Cities Should Push For Zero-Fare Transit
Public transportation is a critical lifeline—it’s how people get to their jobs, doctors, food, and education. Cities should work to make it accessible and available to everyone, and the federal government must support those efforts.
City leaders can make zero-fare transit a reality:
- City leaders can look to Kansas City to start. Kansas City is the first metropolitan area in the United States to implement city-wide zero-fare public transportation. The city rolled out zero-fare transit in stages, beginning with veterans, then students, and then a unanimous vote to make transit free for everyone.
- Providing transportation to people is a far better use of tax dollars than criminalizing the access of those who cannot afford it. New York City’s decision to “add 500 police officers to a transit force of 2,500” instead of using the money to “subsidize fares for people living in poverty” is a noteworthy example of ineffective and misplaced budget priorities.
- Mayors will also need to work with congressional leaders and the new administration to make their public transit priorities clear because federal funding and support is critical to achieving zero-fare transit. The Freedom to Move Act, a bill introduced last year by Rep. Ayanna Pressley and Senator Ed Markey and championed by Boston City Councilor Michelle Wu, would “support state and local efforts to promote public transportation as a public good for all.”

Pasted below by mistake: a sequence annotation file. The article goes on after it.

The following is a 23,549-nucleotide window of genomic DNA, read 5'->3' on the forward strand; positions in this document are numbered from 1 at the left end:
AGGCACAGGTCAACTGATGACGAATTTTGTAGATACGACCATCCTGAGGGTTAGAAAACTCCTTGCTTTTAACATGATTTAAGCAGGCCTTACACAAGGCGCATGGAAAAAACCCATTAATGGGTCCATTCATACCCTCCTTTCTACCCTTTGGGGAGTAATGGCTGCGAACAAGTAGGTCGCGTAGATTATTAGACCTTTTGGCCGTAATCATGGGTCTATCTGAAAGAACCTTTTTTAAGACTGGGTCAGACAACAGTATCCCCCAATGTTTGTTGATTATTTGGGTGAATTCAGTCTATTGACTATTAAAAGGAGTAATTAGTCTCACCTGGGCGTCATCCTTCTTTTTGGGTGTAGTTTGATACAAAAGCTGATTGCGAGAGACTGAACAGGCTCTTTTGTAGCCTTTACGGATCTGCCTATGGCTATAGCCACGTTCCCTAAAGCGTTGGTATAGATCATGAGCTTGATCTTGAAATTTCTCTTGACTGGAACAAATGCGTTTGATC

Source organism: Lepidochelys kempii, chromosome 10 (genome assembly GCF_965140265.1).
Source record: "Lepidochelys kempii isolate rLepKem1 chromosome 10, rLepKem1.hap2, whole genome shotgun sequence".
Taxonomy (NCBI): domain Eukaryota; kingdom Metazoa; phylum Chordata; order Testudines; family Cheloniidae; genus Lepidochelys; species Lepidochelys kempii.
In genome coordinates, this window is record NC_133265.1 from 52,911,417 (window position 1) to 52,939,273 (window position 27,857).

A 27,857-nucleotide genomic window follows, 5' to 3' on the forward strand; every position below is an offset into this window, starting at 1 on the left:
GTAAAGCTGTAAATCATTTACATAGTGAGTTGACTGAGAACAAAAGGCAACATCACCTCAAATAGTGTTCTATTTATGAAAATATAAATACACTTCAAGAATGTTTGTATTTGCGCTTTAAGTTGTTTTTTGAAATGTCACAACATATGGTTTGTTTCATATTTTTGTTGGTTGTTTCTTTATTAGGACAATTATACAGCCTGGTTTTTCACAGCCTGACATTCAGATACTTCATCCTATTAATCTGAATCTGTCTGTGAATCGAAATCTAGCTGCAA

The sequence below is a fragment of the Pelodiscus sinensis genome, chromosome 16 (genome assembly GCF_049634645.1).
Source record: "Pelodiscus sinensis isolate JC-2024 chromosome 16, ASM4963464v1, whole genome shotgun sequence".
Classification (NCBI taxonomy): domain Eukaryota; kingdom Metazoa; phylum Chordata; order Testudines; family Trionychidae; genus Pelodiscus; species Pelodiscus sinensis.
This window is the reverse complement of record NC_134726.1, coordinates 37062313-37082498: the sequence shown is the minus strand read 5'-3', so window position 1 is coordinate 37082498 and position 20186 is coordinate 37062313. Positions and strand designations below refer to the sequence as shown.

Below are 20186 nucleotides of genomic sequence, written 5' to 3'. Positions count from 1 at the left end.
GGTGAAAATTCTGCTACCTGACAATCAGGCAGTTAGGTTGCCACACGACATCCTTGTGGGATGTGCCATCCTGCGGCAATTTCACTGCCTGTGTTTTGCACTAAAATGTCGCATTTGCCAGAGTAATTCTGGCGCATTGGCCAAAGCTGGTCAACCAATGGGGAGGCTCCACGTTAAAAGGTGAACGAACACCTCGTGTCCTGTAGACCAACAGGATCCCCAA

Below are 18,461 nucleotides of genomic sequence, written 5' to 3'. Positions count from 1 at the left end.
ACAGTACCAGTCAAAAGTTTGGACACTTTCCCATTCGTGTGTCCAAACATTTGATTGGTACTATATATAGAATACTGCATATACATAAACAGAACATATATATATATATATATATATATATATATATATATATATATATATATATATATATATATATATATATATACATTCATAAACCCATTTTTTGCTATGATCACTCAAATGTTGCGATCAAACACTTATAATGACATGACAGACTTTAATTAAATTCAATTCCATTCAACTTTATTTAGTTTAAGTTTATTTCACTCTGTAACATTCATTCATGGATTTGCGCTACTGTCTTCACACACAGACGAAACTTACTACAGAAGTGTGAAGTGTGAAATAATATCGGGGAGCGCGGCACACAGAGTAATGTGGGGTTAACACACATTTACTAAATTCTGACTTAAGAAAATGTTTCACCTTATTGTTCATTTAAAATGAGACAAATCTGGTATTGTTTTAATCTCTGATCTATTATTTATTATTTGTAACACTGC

- As a former mayor himself, Secretary of Transportation Pete Buttigieg is uniquely positioned to include prioritizing public transit accessibility in the Biden administration’s infrastructure priorities—something Kansas City Mayor Quinton Lucas proposed this week on Appeal Live.
Zero-fare transit builds safety, stability, and equity:
- People rely on public transit to get to jobs, grocery stores, medical appointments, schools, and childcare, all of which allow people to more fully participate in their communities. “Eliminating fares makes public transportation more accessible to lower-income residents, giving them more options for a ride to work or school and opening up greater employment opportunities over a wider geographic circle,” the Charlotte Observer editorial board noted recently.
- A recent study concluded that allowing riders to keep fare money in their pockets could lead to at least a $13 million increase in the regional gross domestic product in the Kansas City area.
- Charging people money to ride public transportation can create significant burdens and barriers for individuals—including those with prior involvement in the criminal legal system. But fare revenue often provides only nominal financial benefit to the government and leads cities to spend otherwise unnecessary resources on enforcement.
- Zero-fare transit is also a racial equity issue, as laid out by Transit Center in reports responding to the transportation needs of essential workers during the COVID-19 crisis. The lack of, or limited availability of, affordable transportation disproportionately impacts Black and Latinx riders.
- Public Transportation Should Be Free. The COVID-19 pandemic has made it impossible for us to ignore this any longer
- Why Cities Are Making Public Transportation Free. Kansas City Mayor Quinton Lucas and Boston City Councilor Michelle Wu join The Appeal Live to talk about making public transportation fare-free.
- How Public Transit, State Reform, and DA Practices Can Counter Driver’s License Suspensions. While Durham pursues an initiative to reinstate driver’s licenses, a Duke University decision sets back local residents’ mobility.